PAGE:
'title_li'     => '',
  'hierarchical' => 1,
  'walker'       => new Walker_Category_Find_Parents(),
);
?>
<ul class="menu">
   <?php wp_list_categories( $args ); ?>
</ul>

Output example:

Here's a list example, using the Walker_Category_Find_Parents walker:

List example

with the following HTML structure:

<ul class="menu">
    <li class="cat-item cat-item-1">
        <a href="http://example.com/category/plants/">plants</a>
    </li>
    <li class="cat-item cat-item-2 i-have-kids">
        <a href="http://example.com/category/animals/">animals</a>
        <ul class="children">
            <li class="cat-item cat-item-3 i-have-kids">
                <a href="http://example.com/category/animals/birds/">birds</a>
                <ul class="children">
                    <li class="cat-item cat-item-4">
                        <a href="http://example.com/category/animals/birds/falcons/">falcons</a>
                    </li>
                </ul>
            </li>
        </ul>
    </li>
    <li class="cat-item cat-item-5">
        <a href="http://example.com/category/stones">stones</a>
    </li>
</ul>

I just removed the title attributes to make it more readable.

But you can see where the i-have-kids class is added to the li tags with children.

When I visit the / Animals / Birds / category, the HTML structure becomes:

<ul class="menu">
    <li class="cat-item cat-item-1">
        <a href="http://example.com/category/plants/">plants</a>
    </li>
    <li class="cat-item cat-item-2 i-have-kids current-cat-parent">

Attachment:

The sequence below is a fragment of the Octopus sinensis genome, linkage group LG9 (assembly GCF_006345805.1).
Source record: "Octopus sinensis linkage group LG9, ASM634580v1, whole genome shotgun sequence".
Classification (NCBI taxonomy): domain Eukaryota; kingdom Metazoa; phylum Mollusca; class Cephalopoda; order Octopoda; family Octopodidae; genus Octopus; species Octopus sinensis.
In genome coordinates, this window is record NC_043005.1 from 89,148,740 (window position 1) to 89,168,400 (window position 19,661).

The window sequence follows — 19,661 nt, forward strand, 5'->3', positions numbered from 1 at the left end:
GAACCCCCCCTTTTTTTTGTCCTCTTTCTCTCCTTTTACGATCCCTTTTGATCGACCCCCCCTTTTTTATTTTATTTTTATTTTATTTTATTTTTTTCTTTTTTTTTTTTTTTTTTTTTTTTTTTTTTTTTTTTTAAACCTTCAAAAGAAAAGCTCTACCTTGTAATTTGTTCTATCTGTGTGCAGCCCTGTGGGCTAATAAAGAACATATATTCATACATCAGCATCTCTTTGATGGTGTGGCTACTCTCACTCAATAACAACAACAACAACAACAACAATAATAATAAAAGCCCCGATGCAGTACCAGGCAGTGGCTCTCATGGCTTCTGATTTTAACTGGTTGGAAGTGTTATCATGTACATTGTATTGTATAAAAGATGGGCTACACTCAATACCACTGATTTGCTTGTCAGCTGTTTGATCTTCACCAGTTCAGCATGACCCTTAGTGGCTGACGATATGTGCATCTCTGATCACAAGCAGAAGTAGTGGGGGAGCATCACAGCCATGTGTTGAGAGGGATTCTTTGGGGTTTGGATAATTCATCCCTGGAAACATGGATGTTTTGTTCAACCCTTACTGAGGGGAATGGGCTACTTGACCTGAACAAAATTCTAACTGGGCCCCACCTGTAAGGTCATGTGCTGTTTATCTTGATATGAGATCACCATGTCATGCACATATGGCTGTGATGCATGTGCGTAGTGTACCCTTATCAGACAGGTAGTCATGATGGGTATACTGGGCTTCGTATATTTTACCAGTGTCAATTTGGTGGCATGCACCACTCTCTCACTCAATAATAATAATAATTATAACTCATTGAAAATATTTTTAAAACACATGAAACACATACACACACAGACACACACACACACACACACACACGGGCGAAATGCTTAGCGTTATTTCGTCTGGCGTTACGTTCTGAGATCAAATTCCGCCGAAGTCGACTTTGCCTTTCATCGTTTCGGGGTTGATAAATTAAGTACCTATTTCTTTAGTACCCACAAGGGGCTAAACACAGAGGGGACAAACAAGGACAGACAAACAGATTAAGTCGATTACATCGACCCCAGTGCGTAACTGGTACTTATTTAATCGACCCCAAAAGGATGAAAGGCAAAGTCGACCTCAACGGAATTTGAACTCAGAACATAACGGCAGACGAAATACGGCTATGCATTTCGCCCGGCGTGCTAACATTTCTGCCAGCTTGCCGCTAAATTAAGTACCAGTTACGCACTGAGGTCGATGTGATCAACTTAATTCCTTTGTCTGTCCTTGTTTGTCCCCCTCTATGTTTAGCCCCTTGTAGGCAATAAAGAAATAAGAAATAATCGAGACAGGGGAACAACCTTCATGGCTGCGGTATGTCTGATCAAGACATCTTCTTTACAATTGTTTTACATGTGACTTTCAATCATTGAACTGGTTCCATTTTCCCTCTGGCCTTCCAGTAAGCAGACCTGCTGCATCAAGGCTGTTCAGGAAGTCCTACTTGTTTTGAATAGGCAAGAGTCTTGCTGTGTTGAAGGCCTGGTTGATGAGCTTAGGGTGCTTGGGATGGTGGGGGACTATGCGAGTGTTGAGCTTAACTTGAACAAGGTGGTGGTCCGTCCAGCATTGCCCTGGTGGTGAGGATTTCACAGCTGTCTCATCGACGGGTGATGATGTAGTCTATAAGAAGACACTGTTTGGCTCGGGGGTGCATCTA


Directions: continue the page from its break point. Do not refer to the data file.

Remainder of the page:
<a href="http://example.com/category/animals/">animals</a>
        <ul class="children">
            <li class="cat-item cat-item-3 i-have-kids current-cat">
                <a href="http://example.com/category/animals/birds/">birds</a>
                <ul class="children">
                    <li class="cat-item cat-item-4">
                        <a href="http://example.com/category/animals/birds/falcons/">falcons</a>
                    </li>
                </ul>
            </li>
        </ul>
    </li>
    <li class="cat-item cat-item-5">
        <a href="http://example.com/category/stones">stones</a>
    </li>
</ul>
  • Nice! :-) One thing though. The top-level LI doesn't get the current-cat-parent class. Do you know why? – curly_brackets May 2 '14 at 9:09
  • Hej @KennethB, the current-cat-parent class displays on the top level li tag, on my 3.9.1 install with the default theme. I updated the answer to show you the HTML structure. – birgire May 9 '14 at 18:04
4

You can hook into the filter that is implemented for this exact purpose as follows. My example will add a "has_children" class to the parent element.

function add_category_parent_css($css_classes, $category, $depth, $args){
    if($args['has_children']){
        $css_classes[] = 'has_children';
    }
    return $css_classes;
}

add_filter( 'category_css_class', 'add_category_parent_css', 10, 4);
  • This is the correct way to do it, looks like the filter was added in 4.2.0 which explains why it hasn't already been mentioned in the original answer. Thanks! – Radley Sustaire May 8 '17 at 0:46